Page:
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Preparation – Select firm, ripe fruit soft enough to yield to slight pressure. Sort and wash. Leave whole or cut in halves or quarters and pit.


Syrup Pack – Use cold 40 to 50 percent syrup, depending on tartness of fruit. For a better quality product, add 1/2 teaspoon (1500 mg) ascorbic acid per quart of syrup. Put plums directly into cold syrup in container, starting with 1/2 cup syrup to a pint container. Press fruit down and add syrup to cover, leaving headspace. Place a small piece of crumpled water-resistant paper on top to hold fruit down. Seal and freeze.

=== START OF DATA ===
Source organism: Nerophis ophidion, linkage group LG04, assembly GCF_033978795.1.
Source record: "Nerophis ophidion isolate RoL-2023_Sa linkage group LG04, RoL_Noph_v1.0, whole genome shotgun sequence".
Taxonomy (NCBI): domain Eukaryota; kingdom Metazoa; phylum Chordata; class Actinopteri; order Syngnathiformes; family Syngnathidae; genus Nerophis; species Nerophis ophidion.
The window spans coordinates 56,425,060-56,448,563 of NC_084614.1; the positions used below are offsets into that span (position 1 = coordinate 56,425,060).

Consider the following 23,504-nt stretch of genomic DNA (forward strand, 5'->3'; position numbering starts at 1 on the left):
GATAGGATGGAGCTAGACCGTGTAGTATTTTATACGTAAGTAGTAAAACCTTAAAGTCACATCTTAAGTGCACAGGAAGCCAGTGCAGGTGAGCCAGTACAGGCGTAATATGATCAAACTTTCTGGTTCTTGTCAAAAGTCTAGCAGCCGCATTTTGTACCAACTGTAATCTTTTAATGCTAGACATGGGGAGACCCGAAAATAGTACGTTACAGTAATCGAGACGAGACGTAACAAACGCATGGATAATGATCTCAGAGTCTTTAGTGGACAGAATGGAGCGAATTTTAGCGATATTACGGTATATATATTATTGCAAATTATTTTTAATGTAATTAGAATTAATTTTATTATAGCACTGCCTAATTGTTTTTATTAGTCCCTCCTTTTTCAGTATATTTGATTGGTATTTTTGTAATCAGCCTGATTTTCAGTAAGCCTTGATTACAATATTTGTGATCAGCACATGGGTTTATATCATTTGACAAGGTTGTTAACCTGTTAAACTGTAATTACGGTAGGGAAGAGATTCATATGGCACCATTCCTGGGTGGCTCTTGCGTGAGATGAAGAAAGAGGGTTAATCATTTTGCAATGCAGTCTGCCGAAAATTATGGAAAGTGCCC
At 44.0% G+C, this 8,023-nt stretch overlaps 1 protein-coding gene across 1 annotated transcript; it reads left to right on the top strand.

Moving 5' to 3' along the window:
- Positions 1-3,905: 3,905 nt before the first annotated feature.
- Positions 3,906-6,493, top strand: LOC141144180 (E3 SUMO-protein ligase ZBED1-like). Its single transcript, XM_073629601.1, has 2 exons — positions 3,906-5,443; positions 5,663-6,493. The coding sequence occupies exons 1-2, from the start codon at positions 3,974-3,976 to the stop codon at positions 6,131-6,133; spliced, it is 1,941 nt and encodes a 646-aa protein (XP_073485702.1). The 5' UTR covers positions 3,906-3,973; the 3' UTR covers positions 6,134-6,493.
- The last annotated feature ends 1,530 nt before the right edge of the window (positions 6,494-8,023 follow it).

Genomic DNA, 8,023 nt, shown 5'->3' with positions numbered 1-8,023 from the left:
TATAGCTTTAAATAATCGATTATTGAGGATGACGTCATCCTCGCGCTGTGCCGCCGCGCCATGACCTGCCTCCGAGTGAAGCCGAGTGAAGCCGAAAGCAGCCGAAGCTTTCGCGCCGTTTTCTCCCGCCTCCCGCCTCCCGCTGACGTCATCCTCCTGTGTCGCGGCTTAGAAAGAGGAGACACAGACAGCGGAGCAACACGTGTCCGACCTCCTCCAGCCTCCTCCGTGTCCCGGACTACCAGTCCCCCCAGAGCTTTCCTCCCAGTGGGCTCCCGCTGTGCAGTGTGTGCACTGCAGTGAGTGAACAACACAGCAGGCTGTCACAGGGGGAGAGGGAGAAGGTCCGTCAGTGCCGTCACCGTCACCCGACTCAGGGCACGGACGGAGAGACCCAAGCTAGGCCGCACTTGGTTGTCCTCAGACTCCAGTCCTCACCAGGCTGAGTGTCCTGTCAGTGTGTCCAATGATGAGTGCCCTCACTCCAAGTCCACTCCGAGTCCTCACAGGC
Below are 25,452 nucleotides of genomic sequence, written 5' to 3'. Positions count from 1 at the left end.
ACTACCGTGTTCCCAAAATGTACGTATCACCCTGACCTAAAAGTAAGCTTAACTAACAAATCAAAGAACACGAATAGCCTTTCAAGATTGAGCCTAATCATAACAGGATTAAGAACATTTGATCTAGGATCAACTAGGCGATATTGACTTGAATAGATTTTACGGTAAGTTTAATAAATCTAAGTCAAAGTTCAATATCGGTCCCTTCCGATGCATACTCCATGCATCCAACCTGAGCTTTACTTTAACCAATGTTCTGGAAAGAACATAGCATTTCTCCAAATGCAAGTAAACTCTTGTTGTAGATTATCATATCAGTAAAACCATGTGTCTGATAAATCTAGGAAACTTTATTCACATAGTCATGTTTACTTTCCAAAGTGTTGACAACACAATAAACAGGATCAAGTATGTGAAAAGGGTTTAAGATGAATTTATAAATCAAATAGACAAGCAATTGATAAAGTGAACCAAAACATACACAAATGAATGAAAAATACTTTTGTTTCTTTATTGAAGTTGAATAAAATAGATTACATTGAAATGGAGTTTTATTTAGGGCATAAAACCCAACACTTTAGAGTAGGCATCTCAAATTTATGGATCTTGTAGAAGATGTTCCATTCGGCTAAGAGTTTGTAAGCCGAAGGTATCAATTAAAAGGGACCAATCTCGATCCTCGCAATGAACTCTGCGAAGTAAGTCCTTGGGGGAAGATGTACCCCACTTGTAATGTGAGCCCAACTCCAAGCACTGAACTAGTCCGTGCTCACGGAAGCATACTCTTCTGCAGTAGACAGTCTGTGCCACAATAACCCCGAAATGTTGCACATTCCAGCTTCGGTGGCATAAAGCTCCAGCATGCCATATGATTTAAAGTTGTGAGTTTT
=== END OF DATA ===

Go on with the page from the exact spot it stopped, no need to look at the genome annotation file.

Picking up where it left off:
Plum Sauce – Boil well-ripened clingstone plums without water until soft; then remove pits and skins. Continue cooking the pulp and juice until it thickens. Add 1 part sugar (with spices, if desired) to 4 parts plums.
Cool and package, leaving headspace. Seal and freeze.


In addition to a dry pack, unsweetened fruit can be packed in water, unsweetened juice or pectin syrup. Unsweetened packs generally yield a product that does not have the plump texture and good color of those packed with sugar. The fruits freeze harder and take longer to thaw. The pectin syrup is often used for fruits such as peaches that retain their texture better than if frozen in water or juice.

Reprinted by permission from the University of Georgia